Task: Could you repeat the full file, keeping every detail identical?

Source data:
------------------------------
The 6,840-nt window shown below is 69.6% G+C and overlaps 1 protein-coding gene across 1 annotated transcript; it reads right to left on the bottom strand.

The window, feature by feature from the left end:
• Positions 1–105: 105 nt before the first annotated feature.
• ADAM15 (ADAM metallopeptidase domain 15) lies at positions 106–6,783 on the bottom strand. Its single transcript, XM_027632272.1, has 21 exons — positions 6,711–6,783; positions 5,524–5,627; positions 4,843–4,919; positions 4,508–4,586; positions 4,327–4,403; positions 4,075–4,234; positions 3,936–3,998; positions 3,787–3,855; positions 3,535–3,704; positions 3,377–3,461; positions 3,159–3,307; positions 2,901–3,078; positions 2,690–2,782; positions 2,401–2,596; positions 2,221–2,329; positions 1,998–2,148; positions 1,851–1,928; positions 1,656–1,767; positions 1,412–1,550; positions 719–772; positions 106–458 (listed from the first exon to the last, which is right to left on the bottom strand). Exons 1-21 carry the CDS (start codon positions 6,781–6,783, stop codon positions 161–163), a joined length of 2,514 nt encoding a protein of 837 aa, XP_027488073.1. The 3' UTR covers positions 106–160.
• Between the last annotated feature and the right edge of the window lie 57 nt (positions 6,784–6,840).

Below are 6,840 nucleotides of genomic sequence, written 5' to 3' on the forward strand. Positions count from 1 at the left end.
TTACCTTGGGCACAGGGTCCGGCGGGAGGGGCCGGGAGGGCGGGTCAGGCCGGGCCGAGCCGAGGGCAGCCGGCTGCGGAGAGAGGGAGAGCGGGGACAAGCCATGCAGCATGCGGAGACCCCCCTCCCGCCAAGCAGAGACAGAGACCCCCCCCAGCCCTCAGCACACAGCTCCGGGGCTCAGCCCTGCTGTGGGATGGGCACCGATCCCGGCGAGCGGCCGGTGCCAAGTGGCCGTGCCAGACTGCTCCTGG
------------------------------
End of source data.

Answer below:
The 6,840-nt window shown below is 69.6% G+C and overlaps 1 protein-coding gene across 1 annotated transcript; it reads right to left on the bottom strand.

The window, feature by feature from the left end:
• Positions 1–105: 105 nt before the first annotated feature.
• ADAM15 (ADAM metallopeptidase domain 15) lies at positions 106–6,783 on the bottom strand. Its single transcript, XM_027632272.1, has 21 exons — positions 6,711–6,783; positions 5,524–5,627; positions 4,843–4,919; positions 4,508–4,586; positions 4,327–4,403; positions 4,075–4,234; positions 3,936–3,998; positions 3,787–3,855; positions 3,535–3,704; positions 3,377–3,461; positions 3,159–3,307; positions 2,901–3,078; positions 2,690–2,782; positions 2,401–2,596; positions 2,221–2,329; positions 1,998–2,148; positions 1,851–1,928; positions 1,656–1,767; positions 1,412–1,550; positions 719–772; positions 106–458 (listed from the first exon to the last, which is right to left on the bottom strand). Exons 1-21 carry the CDS (start codon positions 6,781–6,783, stop codon positions 161–163), a joined length of 2,514 nt encoding a protein of 837 aa, XP_027488073.1. The 3' UTR covers positions 106–160.
• Between the last annotated feature and the right edge of the window lie 57 nt (positions 6,784–6,840).

Below are 6,840 nucleotides of genomic sequence, written 5' to 3' on the forward strand. Positions count from 1 at the left end.
TTACCTTGGGCACAGGGTCCGGCGGGAGGGGCCGGGAGGGCGGGTCAGGCCGGGCCGAGCCGAGGGCAGCCGGCTGCGGAGAGAGGGAGAGCGGGGACAAGCCATGCAGCATGCGGAGACCCCCCTCCCGCCAAGCAGAGACAGAGACCCCCCCCAGCCCTCAGCACACAGCTCCGGGGCTCAGCCCTGCTGTGGGATGGGCACCGATCCCGGCGAGCGGCCGGTGCCAAGTGGCCGTGCCAGACTGCTCCTGG